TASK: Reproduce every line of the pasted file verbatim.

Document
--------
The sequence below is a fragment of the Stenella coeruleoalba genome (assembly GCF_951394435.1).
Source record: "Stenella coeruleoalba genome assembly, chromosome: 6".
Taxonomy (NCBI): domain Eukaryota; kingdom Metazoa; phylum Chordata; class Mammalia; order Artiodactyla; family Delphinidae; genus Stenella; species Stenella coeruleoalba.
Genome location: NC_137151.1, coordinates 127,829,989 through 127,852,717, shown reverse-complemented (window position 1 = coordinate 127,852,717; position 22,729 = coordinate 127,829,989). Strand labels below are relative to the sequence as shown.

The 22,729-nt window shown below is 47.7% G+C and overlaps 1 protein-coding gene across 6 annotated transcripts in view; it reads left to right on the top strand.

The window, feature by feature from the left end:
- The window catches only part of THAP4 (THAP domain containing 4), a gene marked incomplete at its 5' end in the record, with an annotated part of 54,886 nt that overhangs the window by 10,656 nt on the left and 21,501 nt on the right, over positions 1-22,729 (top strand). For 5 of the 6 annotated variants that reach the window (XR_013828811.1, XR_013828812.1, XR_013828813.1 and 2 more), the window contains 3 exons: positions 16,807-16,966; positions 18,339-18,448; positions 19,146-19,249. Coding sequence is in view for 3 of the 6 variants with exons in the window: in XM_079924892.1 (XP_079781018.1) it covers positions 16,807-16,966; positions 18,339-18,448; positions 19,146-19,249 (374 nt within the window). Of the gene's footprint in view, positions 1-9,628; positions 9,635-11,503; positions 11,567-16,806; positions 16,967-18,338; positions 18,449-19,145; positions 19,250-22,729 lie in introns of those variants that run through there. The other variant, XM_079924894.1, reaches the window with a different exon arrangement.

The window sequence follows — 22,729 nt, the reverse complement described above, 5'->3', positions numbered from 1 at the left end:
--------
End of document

The sequence below is a fragment of the Stenella coeruleoalba genome (assembly GCF_951394435.1).
Source record: "Stenella coeruleoalba genome assembly, chromosome: 6".
Taxonomy (NCBI): domain Eukaryota; kingdom Metazoa; phylum Chordata; class Mammalia; order Artiodactyla; family Delphinidae; genus Stenella; species Stenella coeruleoalba.
Genome location: NC_137151.1, coordinates 127,829,989 through 127,852,717, shown reverse-complemented (window position 1 = coordinate 127,852,717; position 22,729 = coordinate 127,829,989). Strand labels below are relative to the sequence as shown.

The 22,729-nt window shown below is 47.7% G+C and overlaps 1 protein-coding gene across 6 annotated transcripts in view; it reads left to right on the top strand.

The window, feature by feature from the left end:
- The window catches only part of THAP4 (THAP domain containing 4), a gene marked incomplete at its 5' end in the record, with an annotated part of 54,886 nt that overhangs the window by 10,656 nt on the left and 21,501 nt on the right, over positions 1-22,729 (top strand). For 5 of the 6 annotated variants that reach the window (XR_013828811.1, XR_013828812.1, XR_013828813.1 and 2 more), the window contains 3 exons: positions 16,807-16,966; positions 18,339-18,448; positions 19,146-19,249. Coding sequence is in view for 3 of the 6 variants with exons in the window: in XM_079924892.1 (XP_079781018.1) it covers positions 16,807-16,966; positions 18,339-18,448; positions 19,146-19,249 (374 nt within the window). Of the gene's footprint in view, positions 1-9,628; positions 9,635-11,503; positions 11,567-16,806; positions 16,967-18,338; positions 18,449-19,145; positions 19,250-22,729 lie in introns of those variants that run through there. The other variant, XM_079924894.1, reaches the window with a different exon arrangement.

The window sequence follows — 22,729 nt, the reverse complement described above, 5'->3', positions numbered from 1 at the left end: